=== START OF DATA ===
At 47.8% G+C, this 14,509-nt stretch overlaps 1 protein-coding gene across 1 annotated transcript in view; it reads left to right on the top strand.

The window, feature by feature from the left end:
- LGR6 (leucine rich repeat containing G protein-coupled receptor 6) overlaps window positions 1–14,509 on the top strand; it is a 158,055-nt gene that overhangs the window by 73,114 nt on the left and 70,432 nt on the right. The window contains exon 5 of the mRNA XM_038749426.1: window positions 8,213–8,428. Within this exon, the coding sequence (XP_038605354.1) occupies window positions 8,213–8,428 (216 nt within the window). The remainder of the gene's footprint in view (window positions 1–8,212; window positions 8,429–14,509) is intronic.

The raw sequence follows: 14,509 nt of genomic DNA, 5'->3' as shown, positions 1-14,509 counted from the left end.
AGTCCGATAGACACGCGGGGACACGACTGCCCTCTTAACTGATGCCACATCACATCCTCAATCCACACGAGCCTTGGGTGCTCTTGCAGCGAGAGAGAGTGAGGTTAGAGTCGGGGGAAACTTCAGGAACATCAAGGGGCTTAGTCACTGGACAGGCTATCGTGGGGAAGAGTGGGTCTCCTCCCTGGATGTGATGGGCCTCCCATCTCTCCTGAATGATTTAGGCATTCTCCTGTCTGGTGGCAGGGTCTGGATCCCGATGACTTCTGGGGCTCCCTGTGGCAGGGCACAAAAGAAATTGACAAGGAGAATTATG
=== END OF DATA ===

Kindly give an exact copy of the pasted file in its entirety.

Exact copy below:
At 47.8% G+C, this 14,509-nt stretch overlaps 1 protein-coding gene across 1 annotated transcript in view; it reads left to right on the top strand.

The window, feature by feature from the left end:
- LGR6 (leucine rich repeat containing G protein-coupled receptor 6) overlaps window positions 1–14,509 on the top strand; it is a 158,055-nt gene that overhangs the window by 73,114 nt on the left and 70,432 nt on the right. The window contains exon 5 of the mRNA XM_038749426.1: window positions 8,213–8,428. Within this exon, the coding sequence (XP_038605354.1) occupies window positions 8,213–8,428 (216 nt within the window). The remainder of the gene's footprint in view (window positions 1–8,212; window positions 8,429–14,509) is intronic.

The raw sequence follows: 14,509 nt of genomic DNA, 5'->3' as shown, positions 1-14,509 counted from the left end.
AGTCCGATAGACACGCGGGGACACGACTGCCCTCTTAACTGATGCCACATCACATCCTCAATCCACACGAGCCTTGGGTGCTCTTGCAGCGAGAGAGAGTGAGGTTAGAGTCGGGGGAAACTTCAGGAACATCAAGGGGCTTAGTCACTGGACAGGCTATCGTGGGGAAGAGTGGGTCTCCTCCCTGGATGTGATGGGCCTCCCATCTCTCCTGAATGATTTAGGCATTCTCCTGTCTGGTGGCAGGGTCTGGATCCCGATGACTTCTGGGGCTCCCTGTGGCAGGGCACAAAAGAAATTGACAAGGAGAATTATG